Filipino officials in Saudi play Poirot to solve DH’s case

The case of Cristina Juliano Rivera, a 46-year-old domestic helper (DH), had the elements of a mystery that Philippine officials in the Kingdom of Saudi Arabia literally played Hercule Poirot to solve it.

Hercule Poirot  is a fictional Belgian detective created by British writer Agatha Christie.

Rivera is finally home, staying in  Pasay, but is planning to go back to Kuwait where she worked before going to Saudi Arabia.

She arrived in the Philippines after much confusion regarding her case.

Angelito AJ Juliano, Rivera’s son, had asked for help for his mother who had finished her two-year contract but was not allowed to leave. But he could provide very little information, only his mother’s name and contact number. 

Angelito, a 27-year-old father of three in Antique, is working as a chef at the Zaatar Lebanese Restaurant in Kuwait City. 

He did not say where exactly in Saudi Arabia his mother was. Retired foreign service officer Rafael E. Seguis, who still helps distressed Filipino overseas migrant workers, did not know if he had to refer the case to the Philippine Embassy in Riyadh, Philippine Overseas Labor Office in the Eastern Region (POLO ERO) or the Consulate in Jeddah.

I informed Angelito about the problem and the lack of information and asked him where exactly in the Kingdom his mother was.  He said Riyadh.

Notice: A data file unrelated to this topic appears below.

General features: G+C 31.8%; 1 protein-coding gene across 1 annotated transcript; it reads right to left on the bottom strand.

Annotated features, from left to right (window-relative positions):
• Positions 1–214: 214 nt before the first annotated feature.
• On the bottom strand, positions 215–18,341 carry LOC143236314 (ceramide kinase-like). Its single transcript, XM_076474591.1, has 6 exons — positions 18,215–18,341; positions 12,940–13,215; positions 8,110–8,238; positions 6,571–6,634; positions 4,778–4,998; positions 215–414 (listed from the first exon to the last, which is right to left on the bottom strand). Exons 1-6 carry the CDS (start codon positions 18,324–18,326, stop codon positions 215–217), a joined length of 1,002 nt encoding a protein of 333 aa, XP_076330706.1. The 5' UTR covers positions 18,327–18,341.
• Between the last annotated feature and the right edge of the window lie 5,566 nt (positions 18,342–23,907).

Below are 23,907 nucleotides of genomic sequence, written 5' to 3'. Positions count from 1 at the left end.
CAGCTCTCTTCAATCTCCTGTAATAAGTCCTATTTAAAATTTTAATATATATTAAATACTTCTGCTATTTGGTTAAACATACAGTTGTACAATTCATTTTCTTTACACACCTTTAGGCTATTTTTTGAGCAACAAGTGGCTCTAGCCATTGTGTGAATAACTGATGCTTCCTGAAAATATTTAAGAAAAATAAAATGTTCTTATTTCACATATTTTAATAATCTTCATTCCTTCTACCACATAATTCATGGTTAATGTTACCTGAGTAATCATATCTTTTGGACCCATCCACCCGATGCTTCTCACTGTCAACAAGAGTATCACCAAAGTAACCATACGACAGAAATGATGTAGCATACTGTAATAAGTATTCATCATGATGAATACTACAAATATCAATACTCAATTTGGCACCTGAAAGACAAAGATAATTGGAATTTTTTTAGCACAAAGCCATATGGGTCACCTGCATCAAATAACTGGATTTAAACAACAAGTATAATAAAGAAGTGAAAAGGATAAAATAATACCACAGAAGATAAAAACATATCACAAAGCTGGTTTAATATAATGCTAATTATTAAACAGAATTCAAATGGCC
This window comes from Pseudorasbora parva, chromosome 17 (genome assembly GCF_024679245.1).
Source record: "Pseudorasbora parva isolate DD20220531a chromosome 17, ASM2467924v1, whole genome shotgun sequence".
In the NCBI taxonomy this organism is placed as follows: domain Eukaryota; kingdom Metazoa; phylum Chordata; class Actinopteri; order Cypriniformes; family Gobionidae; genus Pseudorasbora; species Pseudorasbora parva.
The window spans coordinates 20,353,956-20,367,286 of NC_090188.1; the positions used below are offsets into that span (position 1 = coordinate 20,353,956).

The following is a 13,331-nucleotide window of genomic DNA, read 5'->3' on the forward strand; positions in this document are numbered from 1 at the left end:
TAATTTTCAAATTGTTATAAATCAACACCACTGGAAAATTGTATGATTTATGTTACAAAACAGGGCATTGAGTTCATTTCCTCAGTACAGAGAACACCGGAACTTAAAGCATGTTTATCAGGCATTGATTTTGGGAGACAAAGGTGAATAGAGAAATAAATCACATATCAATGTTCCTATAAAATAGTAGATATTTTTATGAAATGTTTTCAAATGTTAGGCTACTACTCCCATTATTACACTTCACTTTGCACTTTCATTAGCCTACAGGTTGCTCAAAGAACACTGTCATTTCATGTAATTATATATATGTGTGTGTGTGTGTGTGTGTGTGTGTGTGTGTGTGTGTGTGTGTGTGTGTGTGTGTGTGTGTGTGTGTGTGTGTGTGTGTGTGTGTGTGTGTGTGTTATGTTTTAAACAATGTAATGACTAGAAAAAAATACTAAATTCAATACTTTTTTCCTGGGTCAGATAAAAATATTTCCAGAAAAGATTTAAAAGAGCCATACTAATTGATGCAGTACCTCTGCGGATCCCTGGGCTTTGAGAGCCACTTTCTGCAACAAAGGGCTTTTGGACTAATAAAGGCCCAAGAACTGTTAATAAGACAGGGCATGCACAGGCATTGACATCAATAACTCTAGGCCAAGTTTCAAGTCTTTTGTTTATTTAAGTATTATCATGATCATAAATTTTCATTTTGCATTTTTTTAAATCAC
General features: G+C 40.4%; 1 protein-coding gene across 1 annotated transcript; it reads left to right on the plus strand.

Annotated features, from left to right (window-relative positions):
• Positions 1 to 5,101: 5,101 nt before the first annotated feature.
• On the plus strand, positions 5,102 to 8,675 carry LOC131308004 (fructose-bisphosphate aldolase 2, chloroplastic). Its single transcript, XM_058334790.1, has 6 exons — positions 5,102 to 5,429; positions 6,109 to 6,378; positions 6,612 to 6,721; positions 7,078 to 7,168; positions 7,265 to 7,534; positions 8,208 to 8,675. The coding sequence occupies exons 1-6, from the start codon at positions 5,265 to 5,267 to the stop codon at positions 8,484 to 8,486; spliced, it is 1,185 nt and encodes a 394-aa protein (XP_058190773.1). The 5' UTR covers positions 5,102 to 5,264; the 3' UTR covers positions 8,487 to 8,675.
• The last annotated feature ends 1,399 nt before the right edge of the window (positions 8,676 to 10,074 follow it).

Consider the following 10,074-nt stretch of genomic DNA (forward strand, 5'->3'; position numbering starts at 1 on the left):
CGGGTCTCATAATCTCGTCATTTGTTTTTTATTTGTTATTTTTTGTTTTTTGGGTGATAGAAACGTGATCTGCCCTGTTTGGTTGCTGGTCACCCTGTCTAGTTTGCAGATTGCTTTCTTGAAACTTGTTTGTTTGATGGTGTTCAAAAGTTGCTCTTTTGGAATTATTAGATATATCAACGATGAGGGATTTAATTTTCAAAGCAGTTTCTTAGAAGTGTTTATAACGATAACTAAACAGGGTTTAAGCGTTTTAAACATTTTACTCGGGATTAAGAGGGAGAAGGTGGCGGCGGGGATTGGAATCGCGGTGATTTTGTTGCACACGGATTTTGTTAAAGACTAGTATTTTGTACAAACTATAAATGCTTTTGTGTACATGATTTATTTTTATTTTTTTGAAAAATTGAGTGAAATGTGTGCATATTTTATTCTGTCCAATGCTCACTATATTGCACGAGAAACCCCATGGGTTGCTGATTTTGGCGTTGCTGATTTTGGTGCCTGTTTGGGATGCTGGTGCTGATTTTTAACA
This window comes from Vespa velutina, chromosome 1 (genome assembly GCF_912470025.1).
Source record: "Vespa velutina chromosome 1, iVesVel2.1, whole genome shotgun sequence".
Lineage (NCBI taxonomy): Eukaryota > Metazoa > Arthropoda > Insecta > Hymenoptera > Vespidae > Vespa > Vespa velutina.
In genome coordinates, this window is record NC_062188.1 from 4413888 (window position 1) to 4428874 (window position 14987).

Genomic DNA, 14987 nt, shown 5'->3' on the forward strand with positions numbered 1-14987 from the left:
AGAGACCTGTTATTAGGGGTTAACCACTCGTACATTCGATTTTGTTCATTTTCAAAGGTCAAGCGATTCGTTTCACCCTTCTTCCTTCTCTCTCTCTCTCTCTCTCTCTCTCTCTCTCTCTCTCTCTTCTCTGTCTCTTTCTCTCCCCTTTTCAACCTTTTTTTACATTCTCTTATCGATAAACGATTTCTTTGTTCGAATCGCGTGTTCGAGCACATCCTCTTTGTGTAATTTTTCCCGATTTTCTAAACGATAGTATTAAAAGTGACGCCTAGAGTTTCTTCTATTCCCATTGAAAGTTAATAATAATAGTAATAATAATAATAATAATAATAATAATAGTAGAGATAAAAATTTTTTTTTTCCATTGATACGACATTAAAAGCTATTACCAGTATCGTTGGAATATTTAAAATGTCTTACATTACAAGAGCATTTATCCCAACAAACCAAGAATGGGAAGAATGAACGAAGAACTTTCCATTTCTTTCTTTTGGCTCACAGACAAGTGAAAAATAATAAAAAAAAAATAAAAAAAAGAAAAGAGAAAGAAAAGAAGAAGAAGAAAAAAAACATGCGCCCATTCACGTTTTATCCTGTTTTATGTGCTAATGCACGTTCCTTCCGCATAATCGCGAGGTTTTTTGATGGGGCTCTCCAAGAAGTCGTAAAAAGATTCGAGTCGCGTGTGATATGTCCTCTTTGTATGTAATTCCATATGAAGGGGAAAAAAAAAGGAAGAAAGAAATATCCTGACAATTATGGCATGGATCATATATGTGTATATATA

I relayed the information to Seguis who forwarded it to the Philippine Embassy. Attaché Saifoden “Ding” Manalao of the Assistance to Nationals Section (ANS) contacted Rivera.

Manalao found out that Rivera was in Baha, 948.7 kilometers away from Riyadh. It is under the jurisdiction of the Consulate.

Consul General Edgar Tomas Q. Auxilian referred the case to Labor Attaché Roel B. Martin, a lawyer from Angadanan, Isabela. Martin mobilized his staff who got in touch with Rivera, finding it as difficult as the case of Mary Grace Battung in Najran.

Battung could not be contacted after she was rescued with police assistance because she had no access to wifi.

The POLO Jeddah staff  said Rivera’s  employer was not taking their calls so they thought they had the wrong number. They asked for Rivera’s passport supposedly to trace the employer.

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